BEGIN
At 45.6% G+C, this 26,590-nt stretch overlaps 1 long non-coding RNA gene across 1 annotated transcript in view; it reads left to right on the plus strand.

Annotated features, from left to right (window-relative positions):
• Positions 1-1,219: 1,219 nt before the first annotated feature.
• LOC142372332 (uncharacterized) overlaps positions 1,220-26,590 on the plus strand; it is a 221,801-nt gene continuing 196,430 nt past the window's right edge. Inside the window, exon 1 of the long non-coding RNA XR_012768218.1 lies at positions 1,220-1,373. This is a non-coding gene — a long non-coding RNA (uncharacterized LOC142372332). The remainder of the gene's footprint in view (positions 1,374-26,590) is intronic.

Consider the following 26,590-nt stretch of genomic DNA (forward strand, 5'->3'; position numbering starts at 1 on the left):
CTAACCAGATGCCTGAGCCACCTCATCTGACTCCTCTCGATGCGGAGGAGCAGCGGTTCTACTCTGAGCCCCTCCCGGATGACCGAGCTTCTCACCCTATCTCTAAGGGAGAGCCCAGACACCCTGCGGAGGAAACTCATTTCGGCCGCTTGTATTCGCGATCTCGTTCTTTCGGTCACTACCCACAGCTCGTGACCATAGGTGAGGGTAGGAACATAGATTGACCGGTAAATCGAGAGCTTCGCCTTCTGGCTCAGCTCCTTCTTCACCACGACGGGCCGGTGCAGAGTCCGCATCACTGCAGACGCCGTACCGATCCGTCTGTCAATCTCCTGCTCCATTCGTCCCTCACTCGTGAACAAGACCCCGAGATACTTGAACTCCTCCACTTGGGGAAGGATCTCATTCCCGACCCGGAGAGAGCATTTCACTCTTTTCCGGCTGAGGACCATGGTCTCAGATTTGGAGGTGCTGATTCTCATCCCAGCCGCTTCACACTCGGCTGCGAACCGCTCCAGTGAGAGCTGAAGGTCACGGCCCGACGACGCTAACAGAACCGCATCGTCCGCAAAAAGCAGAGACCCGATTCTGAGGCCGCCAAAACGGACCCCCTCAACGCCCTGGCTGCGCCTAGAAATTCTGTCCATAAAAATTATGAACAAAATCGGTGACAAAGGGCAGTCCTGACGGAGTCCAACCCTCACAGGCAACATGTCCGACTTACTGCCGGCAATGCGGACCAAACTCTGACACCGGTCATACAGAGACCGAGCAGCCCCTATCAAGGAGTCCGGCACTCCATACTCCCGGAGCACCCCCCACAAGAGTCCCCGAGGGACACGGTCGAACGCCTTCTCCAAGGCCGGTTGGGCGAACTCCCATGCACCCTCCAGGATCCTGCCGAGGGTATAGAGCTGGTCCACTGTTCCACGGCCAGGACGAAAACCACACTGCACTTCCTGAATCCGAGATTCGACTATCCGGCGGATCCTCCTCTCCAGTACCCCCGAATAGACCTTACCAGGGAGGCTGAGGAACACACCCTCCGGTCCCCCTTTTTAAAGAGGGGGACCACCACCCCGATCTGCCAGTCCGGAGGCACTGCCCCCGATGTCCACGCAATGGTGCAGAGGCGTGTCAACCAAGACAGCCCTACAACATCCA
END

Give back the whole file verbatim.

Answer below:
At 45.6% G+C, this 26,590-nt stretch overlaps 1 long non-coding RNA gene across 1 annotated transcript in view; it reads left to right on the plus strand.

Annotated features, from left to right (window-relative positions):
• Positions 1-1,219: 1,219 nt before the first annotated feature.
• LOC142372332 (uncharacterized) overlaps positions 1,220-26,590 on the plus strand; it is a 221,801-nt gene continuing 196,430 nt past the window's right edge. Inside the window, exon 1 of the long non-coding RNA XR_012768218.1 lies at positions 1,220-1,373. This is a non-coding gene — a long non-coding RNA (uncharacterized LOC142372332). The remainder of the gene's footprint in view (positions 1,374-26,590) is intronic.

Consider the following 26,590-nt stretch of genomic DNA (forward strand, 5'->3'; position numbering starts at 1 on the left):
CTAACCAGATGCCTGAGCCACCTCATCTGACTCCTCTCGATGCGGAGGAGCAGCGGTTCTACTCTGAGCCCCTCCCGGATGACCGAGCTTCTCACCCTATCTCTAAGGGAGAGCCCAGACACCCTGCGGAGGAAACTCATTTCGGCCGCTTGTATTCGCGATCTCGTTCTTTCGGTCACTACCCACAGCTCGTGACCATAGGTGAGGGTAGGAACATAGATTGACCGGTAAATCGAGAGCTTCGCCTTCTGGCTCAGCTCCTTCTTCACCACGACGGGCCGGTGCAGAGTCCGCATCACTGCAGACGCCGTACCGATCCGTCTGTCAATCTCCTGCTCCATTCGTCCCTCACTCGTGAACAAGACCCCGAGATACTTGAACTCCTCCACTTGGGGAAGGATCTCATTCCCGACCCGGAGAGAGCATTTCACTCTTTTCCGGCTGAGGACCATGGTCTCAGATTTGGAGGTGCTGATTCTCATCCCAGCCGCTTCACACTCGGCTGCGAACCGCTCCAGTGAGAGCTGAAGGTCACGGCCCGACGACGCTAACAGAACCGCATCGTCCGCAAAAAGCAGAGACCCGATTCTGAGGCCGCCAAAACGGACCCCCTCAACGCCCTGGCTGCGCCTAGAAATTCTGTCCATAAAAATTATGAACAAAATCGGTGACAAAGGGCAGTCCTGACGGAGTCCAACCCTCACAGGCAACATGTCCGACTTACTGCCGGCAATGCGGACCAAACTCTGACACCGGTCATACAGAGACCGAGCAGCCCCTATCAAGGAGTCCGGCACTCCATACTCCCGGAGCACCCCCCACAAGAGTCCCCGAGGGACACGGTCGAACGCCTTCTCCAAGGCCGGTTGGGCGAACTCCCATGCACCCTCCAGGATCCTGCCGAGGGTATAGAGCTGGTCCACTGTTCCACGGCCAGGACGAAAACCACACTGCACTTCCTGAATCCGAGATTCGACTATCCGGCGGATCCTCCTCTCCAGTACCCCCGAATAGACCTTACCAGGGAGGCTGAGGAACACACCCTCCGGTCCCCCTTTTTAAAGAGGGGGACCACCACCCCGATCTGCCAGTCCGGAGGCACTGCCCCCGATGTCCACGCAATGGTGCAGAGGCGTGTCAACCAAGACAGCCCTACAACATCCA